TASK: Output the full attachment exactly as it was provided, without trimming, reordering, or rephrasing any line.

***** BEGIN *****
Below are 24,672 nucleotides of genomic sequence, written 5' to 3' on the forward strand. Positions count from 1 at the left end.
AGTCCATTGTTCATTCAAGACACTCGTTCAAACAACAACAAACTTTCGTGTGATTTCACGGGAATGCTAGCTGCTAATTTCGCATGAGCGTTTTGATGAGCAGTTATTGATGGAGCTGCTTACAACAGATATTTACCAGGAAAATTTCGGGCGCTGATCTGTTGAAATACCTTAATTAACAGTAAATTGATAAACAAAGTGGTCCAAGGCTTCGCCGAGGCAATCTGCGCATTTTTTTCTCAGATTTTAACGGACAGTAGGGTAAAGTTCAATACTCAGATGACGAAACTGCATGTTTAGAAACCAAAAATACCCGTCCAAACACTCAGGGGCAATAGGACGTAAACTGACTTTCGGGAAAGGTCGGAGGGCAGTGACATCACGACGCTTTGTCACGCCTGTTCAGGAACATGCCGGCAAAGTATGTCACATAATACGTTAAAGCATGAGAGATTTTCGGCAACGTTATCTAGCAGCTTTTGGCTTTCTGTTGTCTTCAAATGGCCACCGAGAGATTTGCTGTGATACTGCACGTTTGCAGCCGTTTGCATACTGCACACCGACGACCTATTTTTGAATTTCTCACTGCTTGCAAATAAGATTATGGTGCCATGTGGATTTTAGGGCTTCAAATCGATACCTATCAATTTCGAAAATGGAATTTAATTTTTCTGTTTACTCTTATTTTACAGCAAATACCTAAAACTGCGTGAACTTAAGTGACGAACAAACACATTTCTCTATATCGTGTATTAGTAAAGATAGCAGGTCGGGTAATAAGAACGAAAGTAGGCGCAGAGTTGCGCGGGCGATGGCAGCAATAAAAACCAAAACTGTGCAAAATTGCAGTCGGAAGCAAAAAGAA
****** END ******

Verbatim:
Below are 24,672 nucleotides of genomic sequence, written 5' to 3' on the forward strand. Positions count from 1 at the left end.
AGTCCATTGTTCATTCAAGACACTCGTTCAAACAACAACAAACTTTCGTGTGATTTCACGGGAATGCTAGCTGCTAATTTCGCATGAGCGTTTTGATGAGCAGTTATTGATGGAGCTGCTTACAACAGATATTTACCAGGAAAATTTCGGGCGCTGATCTGTTGAAATACCTTAATTAACAGTAAATTGATAAACAAAGTGGTCCAAGGCTTCGCCGAGGCAATCTGCGCATTTTTTTCTCAGATTTTAACGGACAGTAGGGTAAAGTTCAATACTCAGATGACGAAACTGCATGTTTAGAAACCAAAAATACCCGTCCAAACACTCAGGGGCAATAGGACGTAAACTGACTTTCGGGAAAGGTCGGAGGGCAGTGACATCACGACGCTTTGTCACGCCTGTTCAGGAACATGCCGGCAAAGTATGTCACATAATACGTTAAAGCATGAGAGATTTTCGGCAACGTTATCTAGCAGCTTTTGGCTTTCTGTTGTCTTCAAATGGCCACCGAGAGATTTGCTGTGATACTGCACGTTTGCAGCCGTTTGCATACTGCACACCGACGACCTATTTTTGAATTTCTCACTGCTTGCAAATAAGATTATGGTGCCATGTGGATTTTAGGGCTTCAAATCGATACCTATCAATTTCGAAAATGGAATTTAATTTTTCTGTTTACTCTTATTTTACAGCAAATACCTAAAACTGCGTGAACTTAAGTGACGAACAAACACATTTCTCTATATCGTGTATTAGTAAAGATAGCAGGTCGGGTAATAAGAACGAAAGTAGGCGCAGAGTTGCGCGGGCGATGGCAGCAATAAAAACCAAAACTGTGCAAAATTGCAGTCGGAAGCAAAAAGAA